“My Dear Ralph,” her letter dated August 12, 1914, began, “Just a few lines to let you know I am still alive but came near to being sent home to you already for burial. My bucking horse was bucking down the line fine, his head between the fences. I had taken off my big black Mexican hat, and it spooked him. The horse slipped and turned a complete somersault over me. I doubled up in a ball and went under him for he went so quickly. I had no choice to jump – broke my arm – out my eye – doctor took stitches in it – hurt the top of my skull. I am bruised, and there is no feeling on one side of my head. My back cracked as he went over me, and I thought it was broke. [sic] He rolled over, and I rolled away for fear he would fall back on me.
“I jumped up, run out with blood flowing down my face. Doctor sewed my face up, splinted my arm or done it up in boards and splints and bandages, and I am wearing big smoked glasses to protect the sight now and cover up those big, bruised eyes. I am a sight but glad I came out so lucky.
“Inclosed [sic] you a note card. Write me soon. Love to you and Aunt Mag…. Hope the time will soon fly away, and I will see you again soon. I will soon be all right again, and I get my money every week. Well, you never go till God calls you.”
Not satisfied with simply being billed as the “Champion Girl Bronco Buster in Wild West Shows,” Lulu wanted to make the title official. In May 1915, she decided to register to take part in the World’s Champion Bucking Contest at the Frontier Days Rodeo in Prescott, Arizona. She was informed by the rodeo director that there were no contests in the category of lady bucking horse riders, but that she was welcome to compete against the men in that area if she so chose. Lulu must have declined to ride against the men because her name was not listed among those in the event.
Lulu returned to the Wild West shows and worked hard to prove she was worthy of being called a champion in her field. She took part in bronco busting contests in Cheyenne, Wyoming, and earned a number of first prize medals.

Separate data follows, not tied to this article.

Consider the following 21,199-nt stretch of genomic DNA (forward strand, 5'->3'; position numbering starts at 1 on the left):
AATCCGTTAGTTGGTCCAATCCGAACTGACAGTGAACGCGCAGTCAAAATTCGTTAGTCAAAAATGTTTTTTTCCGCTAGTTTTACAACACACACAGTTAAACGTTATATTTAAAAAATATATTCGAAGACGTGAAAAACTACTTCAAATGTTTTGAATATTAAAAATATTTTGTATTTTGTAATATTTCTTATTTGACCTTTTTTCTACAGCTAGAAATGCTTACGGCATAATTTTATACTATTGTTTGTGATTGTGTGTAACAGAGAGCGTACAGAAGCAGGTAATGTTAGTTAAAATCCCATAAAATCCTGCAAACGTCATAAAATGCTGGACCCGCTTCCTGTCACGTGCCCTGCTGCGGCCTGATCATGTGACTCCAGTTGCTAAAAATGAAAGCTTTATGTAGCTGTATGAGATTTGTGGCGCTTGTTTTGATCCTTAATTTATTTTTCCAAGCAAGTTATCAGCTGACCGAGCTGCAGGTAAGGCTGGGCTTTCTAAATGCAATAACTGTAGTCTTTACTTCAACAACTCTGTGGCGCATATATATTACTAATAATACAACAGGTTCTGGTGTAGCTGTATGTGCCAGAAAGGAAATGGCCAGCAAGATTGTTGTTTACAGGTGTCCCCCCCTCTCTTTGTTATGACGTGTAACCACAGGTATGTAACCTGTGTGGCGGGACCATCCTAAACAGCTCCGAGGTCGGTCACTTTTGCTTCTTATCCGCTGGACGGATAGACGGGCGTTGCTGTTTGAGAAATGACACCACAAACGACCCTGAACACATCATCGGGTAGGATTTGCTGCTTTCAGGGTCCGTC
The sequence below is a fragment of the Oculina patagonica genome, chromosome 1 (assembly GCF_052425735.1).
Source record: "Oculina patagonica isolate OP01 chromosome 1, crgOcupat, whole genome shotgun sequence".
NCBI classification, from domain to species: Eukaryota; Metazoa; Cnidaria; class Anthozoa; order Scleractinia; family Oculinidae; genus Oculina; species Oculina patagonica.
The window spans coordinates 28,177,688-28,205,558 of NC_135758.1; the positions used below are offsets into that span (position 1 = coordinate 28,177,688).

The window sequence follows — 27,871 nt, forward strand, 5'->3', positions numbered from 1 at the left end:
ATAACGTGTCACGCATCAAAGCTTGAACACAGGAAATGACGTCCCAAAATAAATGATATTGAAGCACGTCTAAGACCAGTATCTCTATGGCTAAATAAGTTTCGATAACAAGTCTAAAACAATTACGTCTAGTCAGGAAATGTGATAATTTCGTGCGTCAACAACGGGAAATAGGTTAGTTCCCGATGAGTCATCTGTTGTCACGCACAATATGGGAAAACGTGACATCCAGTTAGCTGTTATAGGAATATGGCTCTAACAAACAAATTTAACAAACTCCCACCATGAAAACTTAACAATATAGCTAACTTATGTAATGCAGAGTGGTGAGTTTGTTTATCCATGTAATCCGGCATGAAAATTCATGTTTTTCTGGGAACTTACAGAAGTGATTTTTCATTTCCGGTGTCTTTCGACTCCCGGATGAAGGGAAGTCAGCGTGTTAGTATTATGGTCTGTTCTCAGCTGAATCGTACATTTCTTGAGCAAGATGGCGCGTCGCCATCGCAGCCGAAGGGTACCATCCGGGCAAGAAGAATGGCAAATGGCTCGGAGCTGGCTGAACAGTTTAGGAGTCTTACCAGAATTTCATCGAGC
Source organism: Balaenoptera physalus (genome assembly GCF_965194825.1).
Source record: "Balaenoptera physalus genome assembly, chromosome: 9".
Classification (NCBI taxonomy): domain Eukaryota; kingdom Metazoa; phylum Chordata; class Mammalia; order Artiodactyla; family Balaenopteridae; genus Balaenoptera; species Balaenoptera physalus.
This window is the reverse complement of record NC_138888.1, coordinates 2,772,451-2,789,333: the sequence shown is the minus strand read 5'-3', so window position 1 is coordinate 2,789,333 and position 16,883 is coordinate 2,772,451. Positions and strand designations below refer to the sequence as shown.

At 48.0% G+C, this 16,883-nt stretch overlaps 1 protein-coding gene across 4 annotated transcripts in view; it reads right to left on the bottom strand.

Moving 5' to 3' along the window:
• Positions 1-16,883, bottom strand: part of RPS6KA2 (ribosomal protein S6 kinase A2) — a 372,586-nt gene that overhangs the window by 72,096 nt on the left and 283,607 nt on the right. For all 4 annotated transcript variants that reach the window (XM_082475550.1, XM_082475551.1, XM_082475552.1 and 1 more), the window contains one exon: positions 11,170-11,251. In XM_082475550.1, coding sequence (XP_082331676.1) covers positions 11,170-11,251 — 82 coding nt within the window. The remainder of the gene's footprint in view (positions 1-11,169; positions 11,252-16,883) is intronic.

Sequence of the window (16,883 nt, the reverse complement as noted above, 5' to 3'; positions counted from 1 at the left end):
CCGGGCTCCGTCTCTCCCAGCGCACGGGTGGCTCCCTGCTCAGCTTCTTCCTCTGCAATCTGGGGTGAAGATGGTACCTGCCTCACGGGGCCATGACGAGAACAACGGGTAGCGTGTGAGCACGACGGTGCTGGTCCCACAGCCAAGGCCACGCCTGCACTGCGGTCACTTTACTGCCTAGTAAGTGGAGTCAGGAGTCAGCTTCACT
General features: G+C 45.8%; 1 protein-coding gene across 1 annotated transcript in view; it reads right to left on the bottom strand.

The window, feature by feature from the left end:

There was always a risk of injury when busting broncs, and Lulu had her fair share of injuries riding wild horses. At Pawnee Bill’s Pioneer Days in Ohio in May 1915, Lulu suffered a dislocation of the bones of her right knee when a bucking bronco fell on her. She was rendered unconscious for more than thirty minutes, and, when she came to, she returned to the arena, got back into the saddle, and participated in the quadrille on horseback. “The immense crowd cheered her daring,” an article in the May 26, 1915, edition of the Weekly-Journal-Miner, reported. “The local physician who attended her after her injury told news reporters that the injury was of such a nature that she should not ride again for two or three weeks, but with her customary nerve and endurance she insisted on mounting her horse and taking part in the program.”
Lulu remarried on November 14, 1917. Her third husband was a sailor named Orth B. Barcus. The two were married in Washington, D. C. The time the pair spent apart working their respective jobs took a toll on their marriage, and, less than three years later the pair was divorced. Sadly, Lulu had no idea Barcus had filed for divorce.
“Dear Mother, I did not know Orth got a divorce from me,” she confessed in a letter home. “I have never received any notification. I am indeed sorry to [sic] for I loved Orth, but if he has secured a divorce and don’t care to live with me, of course I would not force him to live with me against his will. Nevertheless, I love him as well and ever more now but would like to have notification of the divorce and on what grounds I am sued, and I will never trouble him again with any correspondence. I never got a divorce, and I never will…. Pray for me, mother.”
Throughout the course of her career, Lulu distinguished herself not only with her riding style, but also with her manner of dress. From the broad-brimmed sombreros to the multi-laced riding boots, her look was well thought out and unique to her personality. The April 1921 edition of Billboard Magazine noted Lulu was one of the “swellest dressed ladies in the Wild West game.” An article in the October 20, 1925, edition of the Florence Morning News echoed the sentiment and added that few riders had such a stunning wardrobe or could look as good as Miss Parr in the garb. “She is the best dressed of all the cowgirls and girl riders with Miller Brothers 101 Ranch Real Wild West Show.”
The same month Lulu was being applauded for being such a well- dressed rodeo star, she married a man who also agreed she was stylish. Tracy Thomas Andrews and Lulu exchanged vows on October 31, 1925, in Newton, Iowa. Andrew was a bull rider with the Cook Brothers Texas Ranch show. The marriage was short-lived.